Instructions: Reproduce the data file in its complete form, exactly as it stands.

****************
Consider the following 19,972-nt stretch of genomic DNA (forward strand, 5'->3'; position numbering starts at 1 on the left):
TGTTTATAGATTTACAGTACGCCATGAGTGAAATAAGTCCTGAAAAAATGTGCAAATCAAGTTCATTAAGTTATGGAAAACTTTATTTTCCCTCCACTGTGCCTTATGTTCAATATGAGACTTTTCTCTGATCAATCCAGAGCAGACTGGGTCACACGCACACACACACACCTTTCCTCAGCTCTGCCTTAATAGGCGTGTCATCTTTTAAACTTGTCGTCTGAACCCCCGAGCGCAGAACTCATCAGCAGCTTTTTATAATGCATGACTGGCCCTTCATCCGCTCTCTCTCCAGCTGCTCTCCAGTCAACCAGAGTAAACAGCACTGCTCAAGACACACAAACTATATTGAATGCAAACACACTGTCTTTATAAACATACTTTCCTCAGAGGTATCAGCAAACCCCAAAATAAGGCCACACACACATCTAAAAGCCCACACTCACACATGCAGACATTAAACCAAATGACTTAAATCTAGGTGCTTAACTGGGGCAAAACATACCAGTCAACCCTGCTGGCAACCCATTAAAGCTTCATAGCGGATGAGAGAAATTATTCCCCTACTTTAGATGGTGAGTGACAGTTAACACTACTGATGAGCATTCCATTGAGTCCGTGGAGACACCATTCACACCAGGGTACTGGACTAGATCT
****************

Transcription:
Consider the following 19,972-nt stretch of genomic DNA (forward strand, 5'->3'; position numbering starts at 1 on the left):
TGTTTATAGATTTACAGTACGCCATGAGTGAAATAAGTCCTGAAAAAATGTGCAAATCAAGTTCATTAAGTTATGGAAAACTTTATTTTCCCTCCACTGTGCCTTATGTTCAATATGAGACTTTTCTCTGATCAATCCAGAGCAGACTGGGTCACACGCACACACACACACCTTTCCTCAGCTCTGCCTTAATAGGCGTGTCATCTTTTAAACTTGTCGTCTGAACCCCCGAGCGCAGAACTCATCAGCAGCTTTTTATAATGCATGACTGGCCCTTCATCCGCTCTCTCTCCAGCTGCTCTCCAGTCAACCAGAGTAAACAGCACTGCTCAAGACACACAAACTATATTGAATGCAAACACACTGTCTTTATAAACATACTTTCCTCAGAGGTATCAGCAAACCCCAAAATAAGGCCACACACACATCTAAAAGCCCACACTCACACATGCAGACATTAAACCAAATGACTTAAATCTAGGTGCTTAACTGGGGCAAAACATACCAGTCAACCCTGCTGGCAACCCATTAAAGCTTCATAGCGGATGAGAGAAATTATTCCCCTACTTTAGATGGTGAGTGACAGTTAACACTACTGATGAGCATTCCATTGAGTCCGTGGAGACACCATTCACACCAGGGTACTGGACTAGATCT